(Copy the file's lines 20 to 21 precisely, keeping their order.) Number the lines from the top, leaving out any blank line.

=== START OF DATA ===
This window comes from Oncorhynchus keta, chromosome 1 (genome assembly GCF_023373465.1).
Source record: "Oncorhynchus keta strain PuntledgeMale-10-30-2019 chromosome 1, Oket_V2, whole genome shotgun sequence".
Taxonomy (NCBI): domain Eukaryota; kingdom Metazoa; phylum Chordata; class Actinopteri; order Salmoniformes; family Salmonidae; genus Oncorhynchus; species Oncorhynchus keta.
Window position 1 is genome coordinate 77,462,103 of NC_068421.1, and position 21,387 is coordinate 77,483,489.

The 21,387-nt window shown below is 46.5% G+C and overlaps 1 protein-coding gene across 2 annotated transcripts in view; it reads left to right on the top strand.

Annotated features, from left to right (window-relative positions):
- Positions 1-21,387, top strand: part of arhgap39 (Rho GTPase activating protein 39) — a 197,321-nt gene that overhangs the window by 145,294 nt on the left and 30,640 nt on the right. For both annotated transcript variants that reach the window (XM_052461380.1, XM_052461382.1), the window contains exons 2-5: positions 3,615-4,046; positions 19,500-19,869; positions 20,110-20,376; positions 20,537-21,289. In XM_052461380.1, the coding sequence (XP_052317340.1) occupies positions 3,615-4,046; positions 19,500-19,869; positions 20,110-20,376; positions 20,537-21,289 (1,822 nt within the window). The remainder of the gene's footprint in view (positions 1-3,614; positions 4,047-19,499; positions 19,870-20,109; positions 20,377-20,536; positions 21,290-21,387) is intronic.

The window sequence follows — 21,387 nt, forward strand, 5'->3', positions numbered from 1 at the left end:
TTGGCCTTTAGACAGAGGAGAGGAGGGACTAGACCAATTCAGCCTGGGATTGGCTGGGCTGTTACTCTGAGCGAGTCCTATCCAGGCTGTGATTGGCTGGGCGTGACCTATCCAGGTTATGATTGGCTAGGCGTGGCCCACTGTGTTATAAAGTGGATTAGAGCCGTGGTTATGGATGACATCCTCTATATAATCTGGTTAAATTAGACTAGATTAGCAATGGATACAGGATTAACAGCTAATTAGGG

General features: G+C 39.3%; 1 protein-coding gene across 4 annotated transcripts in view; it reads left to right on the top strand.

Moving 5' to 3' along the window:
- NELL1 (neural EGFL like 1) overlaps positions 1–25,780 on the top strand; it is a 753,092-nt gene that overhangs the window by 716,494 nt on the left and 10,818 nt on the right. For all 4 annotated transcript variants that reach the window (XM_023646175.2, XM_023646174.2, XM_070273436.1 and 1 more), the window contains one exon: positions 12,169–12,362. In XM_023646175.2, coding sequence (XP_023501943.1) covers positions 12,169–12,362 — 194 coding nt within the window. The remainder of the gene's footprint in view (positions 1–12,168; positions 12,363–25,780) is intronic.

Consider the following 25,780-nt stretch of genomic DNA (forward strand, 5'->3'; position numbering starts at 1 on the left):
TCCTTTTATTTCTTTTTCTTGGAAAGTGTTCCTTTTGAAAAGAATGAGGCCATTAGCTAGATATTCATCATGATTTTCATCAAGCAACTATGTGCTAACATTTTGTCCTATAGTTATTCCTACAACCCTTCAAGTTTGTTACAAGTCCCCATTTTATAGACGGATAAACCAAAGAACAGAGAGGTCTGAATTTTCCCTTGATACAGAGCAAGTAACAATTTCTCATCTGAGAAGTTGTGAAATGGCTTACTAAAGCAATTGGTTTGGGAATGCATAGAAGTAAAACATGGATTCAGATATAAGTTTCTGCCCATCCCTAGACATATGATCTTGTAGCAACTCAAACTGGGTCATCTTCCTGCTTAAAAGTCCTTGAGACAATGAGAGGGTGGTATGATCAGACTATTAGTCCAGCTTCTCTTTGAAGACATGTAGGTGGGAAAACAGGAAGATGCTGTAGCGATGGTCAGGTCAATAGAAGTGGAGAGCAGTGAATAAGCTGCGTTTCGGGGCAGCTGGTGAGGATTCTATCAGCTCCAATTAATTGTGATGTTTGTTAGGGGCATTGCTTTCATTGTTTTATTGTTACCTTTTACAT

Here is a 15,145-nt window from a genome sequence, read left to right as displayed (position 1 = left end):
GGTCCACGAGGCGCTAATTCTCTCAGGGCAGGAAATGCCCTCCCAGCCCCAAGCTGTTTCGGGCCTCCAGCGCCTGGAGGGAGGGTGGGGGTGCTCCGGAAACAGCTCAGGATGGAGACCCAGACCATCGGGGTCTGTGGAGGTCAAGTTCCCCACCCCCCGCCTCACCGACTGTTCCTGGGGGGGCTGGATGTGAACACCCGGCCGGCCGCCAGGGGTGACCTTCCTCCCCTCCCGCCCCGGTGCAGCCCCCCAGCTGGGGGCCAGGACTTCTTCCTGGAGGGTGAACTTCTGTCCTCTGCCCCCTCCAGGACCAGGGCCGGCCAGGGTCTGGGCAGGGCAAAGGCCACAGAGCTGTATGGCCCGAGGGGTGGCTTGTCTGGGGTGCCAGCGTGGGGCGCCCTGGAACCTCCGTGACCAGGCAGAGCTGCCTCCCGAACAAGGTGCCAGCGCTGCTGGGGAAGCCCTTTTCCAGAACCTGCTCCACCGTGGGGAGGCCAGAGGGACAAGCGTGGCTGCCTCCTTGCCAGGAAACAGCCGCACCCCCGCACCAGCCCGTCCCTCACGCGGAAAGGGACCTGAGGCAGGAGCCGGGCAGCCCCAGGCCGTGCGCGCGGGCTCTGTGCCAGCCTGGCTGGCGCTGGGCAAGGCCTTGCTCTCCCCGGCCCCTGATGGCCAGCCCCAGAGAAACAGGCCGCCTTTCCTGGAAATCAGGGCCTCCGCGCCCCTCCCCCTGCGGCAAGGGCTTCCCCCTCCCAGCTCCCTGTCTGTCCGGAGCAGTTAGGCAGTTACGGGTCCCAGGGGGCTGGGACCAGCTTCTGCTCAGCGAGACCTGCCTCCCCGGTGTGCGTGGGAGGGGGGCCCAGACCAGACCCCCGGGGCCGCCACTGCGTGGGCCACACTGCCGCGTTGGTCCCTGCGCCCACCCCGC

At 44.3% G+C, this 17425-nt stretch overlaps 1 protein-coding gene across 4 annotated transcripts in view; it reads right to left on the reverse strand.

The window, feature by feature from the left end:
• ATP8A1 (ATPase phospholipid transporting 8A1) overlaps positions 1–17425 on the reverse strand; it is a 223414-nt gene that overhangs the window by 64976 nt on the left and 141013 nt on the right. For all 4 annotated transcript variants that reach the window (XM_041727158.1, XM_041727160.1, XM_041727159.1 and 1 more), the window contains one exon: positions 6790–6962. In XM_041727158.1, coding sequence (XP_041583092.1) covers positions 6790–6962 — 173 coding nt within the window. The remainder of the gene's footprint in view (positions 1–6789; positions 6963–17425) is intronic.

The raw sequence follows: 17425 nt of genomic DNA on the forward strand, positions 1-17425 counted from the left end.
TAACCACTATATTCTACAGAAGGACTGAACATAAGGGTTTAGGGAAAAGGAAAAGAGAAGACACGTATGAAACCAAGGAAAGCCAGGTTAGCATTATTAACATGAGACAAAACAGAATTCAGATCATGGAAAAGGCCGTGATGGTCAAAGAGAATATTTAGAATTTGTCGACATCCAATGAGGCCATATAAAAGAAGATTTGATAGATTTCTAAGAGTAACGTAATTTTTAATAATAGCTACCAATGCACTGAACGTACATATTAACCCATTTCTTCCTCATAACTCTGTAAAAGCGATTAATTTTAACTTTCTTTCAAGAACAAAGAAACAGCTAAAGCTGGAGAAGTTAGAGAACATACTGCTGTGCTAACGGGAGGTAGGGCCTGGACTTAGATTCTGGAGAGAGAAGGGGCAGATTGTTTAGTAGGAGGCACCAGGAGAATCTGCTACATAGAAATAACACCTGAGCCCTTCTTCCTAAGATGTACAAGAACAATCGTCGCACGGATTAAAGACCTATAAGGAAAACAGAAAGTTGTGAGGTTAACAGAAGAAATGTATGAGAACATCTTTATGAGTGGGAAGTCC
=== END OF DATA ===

The raw sequence follows: 17425 nt of genomic DNA on the forward strand, positions 1-17425 counted from the left end.
TAACCACTATATTCTACAGAAGGACTGAACATAAGGGTTTAGGGAAAAGGAAAAGAGAAGACACGTATGAAACCAAGGAAAGCCAGGTTAGCATTATTAACATGAGACAAAACAGAATTCAGATCATGGAAAAGGCCGTGATGGTCAAAGAGAATATTTAGAATTTGTCGACATCCAATGAGGCCATATAAAAGAAGATTTGATAGATTTCTAAGAGTAACGTAATTTTTAATAATAGCTACCAATGCACTGAACGTACATATTAACCCATTTCTTCCTCATAACTCTGTAAAAGCGATTAATTTTAACTTTCTTTCAAGAACAAAGAAACAGCTAAAGCTGGAGAAGTTAGAGAACATACTGCTGTGCTAACGGGAGGTAGGGCCTGGACTTAGATTCTGGAGAGAGAAGGGGCAGATTGTTTAGTAGGAGGCACCAGGAGAATCTGCTACATAGAAATAACACCTGAGCCCTTCTTCCTAAGATGTACAAGAACAATCGTCGCACGGATTAAAGACCTATAAGGAAAACAGAAAGTTGTGAGGTTAACAGAAGAAATGTATGAGAACATCTTTATGAGTGGGAAGTCC